An image of Pancho, a beautiful chocolate labrador, during her puppy training days in which she learned basic obedience.

Bringing a New Puppy Home? Check Out These 4 Tools & Concepts for Basic Puppy Training & Management

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Ian Lieberman

Co-Founder & Lead Trainer

Basic puppy management requires a crate, an X-pen, a harness, and a leash.

If you’ve recently brought home a new puppy, congratulations!

Along with all the joy and excitement that comes with a new furry friend, there are also some important considerations to keep in mind to ensure your puppy’s safety, obedience, and happiness. One of the most important aspects of puppy ownership is proper management, and that includes having the right tools and techniques to set your puppy up for success.

In this article, we’ll go over the equipment you’ll need, including a crate, x-pen, harness, and leash.

We’ll also cover techniques for safely allowing your puppy to have some freedom while still being supervised.

Jamie Miller, Head Trainer at Art of the Dog Canine Academy

Basic Puppy Training Equipment

The following are the essential pieces of equipment you’ll need to properly manage your new puppy:

  1. Crate: A crate is an essential tool for puppy management. It should be big enough for your puppy to stand up in and turn around, but not much bigger than that. This is because a larger crate may allow your puppy to go potty in one area and stay away from the mess, making it less of a deterrent to go in the crate.
  2. X-Pen: An x-pen is greater for the transition to some freedoms around the house. This allows the pup to be out of the crate playing with some toys and getting some sense of freedom while still being supervised.

    An image of a white maltese puppy in an X-pen to demonstrate how basic puppy training tools & concepts at home. X-Pens are a great way to transition from the crate to some house freedoms.
  3. Harness: While we do not recommend walking your dog on a harness once they’ve been taught the proper heel command, a harness is a great way to tether your dog to you without desensitizing them to the feeling of pressure on their neck.
  4. Standard Leash: A standard leash is a must-have for any puppy owner. A five or six-foot leash is ideal for keeping your puppy in close range to you. As your pup gets older and learns more commands, you may invest in a longer leash such as a 30-foot long line.

How to Use The Equipment

Crate Training

Your puppy should be crated anytime you can’t supervise him. Your pup will sleep in the crate and hang out in there when you are away or you can’t keep your eyes on him.

We also recommend putting him in the crate during meal time which will help build a positive association with the crate.

Puppies sleep on average 18 to 20 hours a day, so although this may feel like a lot of crate time, it is much needed for your pup to stay fully rested.

X-Pen Basics

The X-Pen is one great way to get the puppy out of his crate and socialize with the family a bit.

You should always start by taking the pup out for a potty break. This will help set him up for success in house training.

Once back inside, you can put the pup in the X-Pen with some toys, bones, or a Kong filled with peanut butter.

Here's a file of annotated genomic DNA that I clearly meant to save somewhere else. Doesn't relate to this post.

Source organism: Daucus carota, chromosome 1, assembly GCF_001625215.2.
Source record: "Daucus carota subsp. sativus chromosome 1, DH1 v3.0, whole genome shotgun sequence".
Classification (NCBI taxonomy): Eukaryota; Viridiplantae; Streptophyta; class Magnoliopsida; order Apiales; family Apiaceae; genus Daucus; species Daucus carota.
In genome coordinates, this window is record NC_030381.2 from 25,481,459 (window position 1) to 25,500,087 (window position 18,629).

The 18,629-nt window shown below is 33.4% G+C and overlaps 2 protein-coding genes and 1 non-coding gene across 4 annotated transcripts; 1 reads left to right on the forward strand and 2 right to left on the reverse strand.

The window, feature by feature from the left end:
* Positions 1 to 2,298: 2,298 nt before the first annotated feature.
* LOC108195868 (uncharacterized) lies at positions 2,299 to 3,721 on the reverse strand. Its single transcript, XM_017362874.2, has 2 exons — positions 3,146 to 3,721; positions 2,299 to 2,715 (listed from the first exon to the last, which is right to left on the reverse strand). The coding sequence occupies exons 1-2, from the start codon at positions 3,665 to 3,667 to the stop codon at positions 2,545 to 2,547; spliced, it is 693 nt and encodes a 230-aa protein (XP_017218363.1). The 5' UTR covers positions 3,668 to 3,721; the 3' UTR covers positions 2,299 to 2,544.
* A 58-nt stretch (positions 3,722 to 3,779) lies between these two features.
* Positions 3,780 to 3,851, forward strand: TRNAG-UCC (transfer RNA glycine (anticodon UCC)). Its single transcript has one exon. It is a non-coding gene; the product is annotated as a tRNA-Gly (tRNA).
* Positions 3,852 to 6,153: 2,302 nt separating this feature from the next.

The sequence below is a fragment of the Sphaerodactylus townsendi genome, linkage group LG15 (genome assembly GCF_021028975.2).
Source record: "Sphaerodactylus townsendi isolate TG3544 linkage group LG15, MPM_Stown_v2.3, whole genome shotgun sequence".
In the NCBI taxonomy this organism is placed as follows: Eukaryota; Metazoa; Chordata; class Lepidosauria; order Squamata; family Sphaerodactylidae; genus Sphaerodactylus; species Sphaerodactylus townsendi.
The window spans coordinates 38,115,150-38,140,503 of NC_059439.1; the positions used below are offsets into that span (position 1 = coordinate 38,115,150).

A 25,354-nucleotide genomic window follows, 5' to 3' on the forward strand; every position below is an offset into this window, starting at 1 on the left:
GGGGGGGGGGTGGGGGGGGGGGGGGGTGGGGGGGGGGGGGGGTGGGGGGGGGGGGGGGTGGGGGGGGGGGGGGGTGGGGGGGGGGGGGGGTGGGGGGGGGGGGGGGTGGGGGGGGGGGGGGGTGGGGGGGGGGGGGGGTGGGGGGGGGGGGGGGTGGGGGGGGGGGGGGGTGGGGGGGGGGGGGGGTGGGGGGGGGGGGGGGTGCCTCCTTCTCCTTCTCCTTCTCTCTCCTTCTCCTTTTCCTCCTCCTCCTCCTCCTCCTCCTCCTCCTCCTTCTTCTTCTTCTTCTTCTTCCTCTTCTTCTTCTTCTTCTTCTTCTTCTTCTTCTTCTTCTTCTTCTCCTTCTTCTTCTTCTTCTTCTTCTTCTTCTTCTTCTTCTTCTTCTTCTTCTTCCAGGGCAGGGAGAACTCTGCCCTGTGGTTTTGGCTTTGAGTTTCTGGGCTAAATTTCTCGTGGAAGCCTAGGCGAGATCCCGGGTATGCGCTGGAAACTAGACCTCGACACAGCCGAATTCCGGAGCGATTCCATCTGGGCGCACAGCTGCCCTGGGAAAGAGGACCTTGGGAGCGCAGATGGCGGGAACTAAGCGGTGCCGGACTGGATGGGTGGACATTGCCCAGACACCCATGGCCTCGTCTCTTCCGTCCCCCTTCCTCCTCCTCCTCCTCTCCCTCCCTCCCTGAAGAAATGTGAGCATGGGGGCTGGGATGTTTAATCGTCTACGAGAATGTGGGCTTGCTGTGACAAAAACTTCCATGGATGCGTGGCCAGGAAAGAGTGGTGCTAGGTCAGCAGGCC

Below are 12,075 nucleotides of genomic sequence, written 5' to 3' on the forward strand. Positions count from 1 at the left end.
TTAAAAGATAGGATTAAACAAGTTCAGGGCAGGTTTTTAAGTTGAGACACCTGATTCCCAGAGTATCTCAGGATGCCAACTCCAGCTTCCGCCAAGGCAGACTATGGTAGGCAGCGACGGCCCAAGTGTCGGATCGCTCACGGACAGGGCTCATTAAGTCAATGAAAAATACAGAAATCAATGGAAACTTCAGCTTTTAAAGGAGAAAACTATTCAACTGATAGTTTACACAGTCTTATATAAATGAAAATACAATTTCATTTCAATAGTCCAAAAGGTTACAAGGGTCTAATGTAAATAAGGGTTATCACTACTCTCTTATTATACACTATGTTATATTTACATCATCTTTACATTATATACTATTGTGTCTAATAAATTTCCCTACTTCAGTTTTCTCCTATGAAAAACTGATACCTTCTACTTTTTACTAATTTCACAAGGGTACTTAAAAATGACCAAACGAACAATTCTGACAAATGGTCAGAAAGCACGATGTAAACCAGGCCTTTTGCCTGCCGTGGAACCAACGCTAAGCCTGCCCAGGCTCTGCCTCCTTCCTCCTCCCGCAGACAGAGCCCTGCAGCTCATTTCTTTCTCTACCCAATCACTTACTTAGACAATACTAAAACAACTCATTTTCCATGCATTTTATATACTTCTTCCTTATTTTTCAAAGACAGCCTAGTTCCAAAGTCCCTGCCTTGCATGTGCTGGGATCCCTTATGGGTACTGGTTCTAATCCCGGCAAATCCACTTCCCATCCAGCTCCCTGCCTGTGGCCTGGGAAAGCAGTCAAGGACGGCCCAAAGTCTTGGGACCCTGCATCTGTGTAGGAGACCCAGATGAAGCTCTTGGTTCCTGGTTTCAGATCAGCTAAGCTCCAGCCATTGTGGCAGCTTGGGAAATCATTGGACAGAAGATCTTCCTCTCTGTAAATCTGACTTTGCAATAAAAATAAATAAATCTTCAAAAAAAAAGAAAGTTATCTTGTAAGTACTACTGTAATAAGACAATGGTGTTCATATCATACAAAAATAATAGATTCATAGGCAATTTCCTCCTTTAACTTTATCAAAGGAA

Supervise your puppy while he’s in there to ensure he’s not able to practice any bad behaviors like barking, jumping, climbing, or chewing on the carpet or other household items.

Keeping the Puppy on a Leash While at Home

Another way to safely have the pup out of the crate is to keep him tethered to me on his harness following me around the house.

By doing this, I can keep him close to me and monitor his every move, keeping him out of trouble by preventing unwanted behaviors.

Earning Their Freedom

By following these basic concepts, you will be able to have proper supervision over your puppy, setting him up for success.

Once the rules and boundaries are set and practiced, your puppy can earn their freedom and privileges as they mature.

An image of Pancho, a beautiful chocolate labrador, during her puppy training days in which she learned basic obedience.

Comprehensive Obedience Training

Having the right tools and techniques is crucial for proper puppy training and management. While the basics covered in the article can certainly help, sometimes a more comprehensive program is needed to achieve off-leash control and obedience.

That’s where our comprehensive obedience course comes in. This program is specifically designed for puppies older than 6 months old and aims to teach essential obedience and off-leash control. The ultimate goal is to prepare dogs and their owners for more freedom and activities.

During the program, puppies will learn a range of valuable skills and behaviors such as sit, down, leash manners (no jumping or pulling), heeling, recall (how to come when called), go to bed, leave it, load up, crate training, wait at doors, e-collar principles, and basic manners (no nuisance barking, jumping, or counter surfing).

The training focuses on creating a strong bond between the dog and the owner. This will result in a well-behaved, confident, and happy dog, which is the ultimate goal of any dog training program.

In conclusion, while basic puppy training techniques and tools are essential, sometimes a more comprehensive program is necessary to achieve the desired results. Our 3-week board and train program offers just that, providing puppies and their owners with the skills and knowledge they need to have a positive and fulfilling life together.



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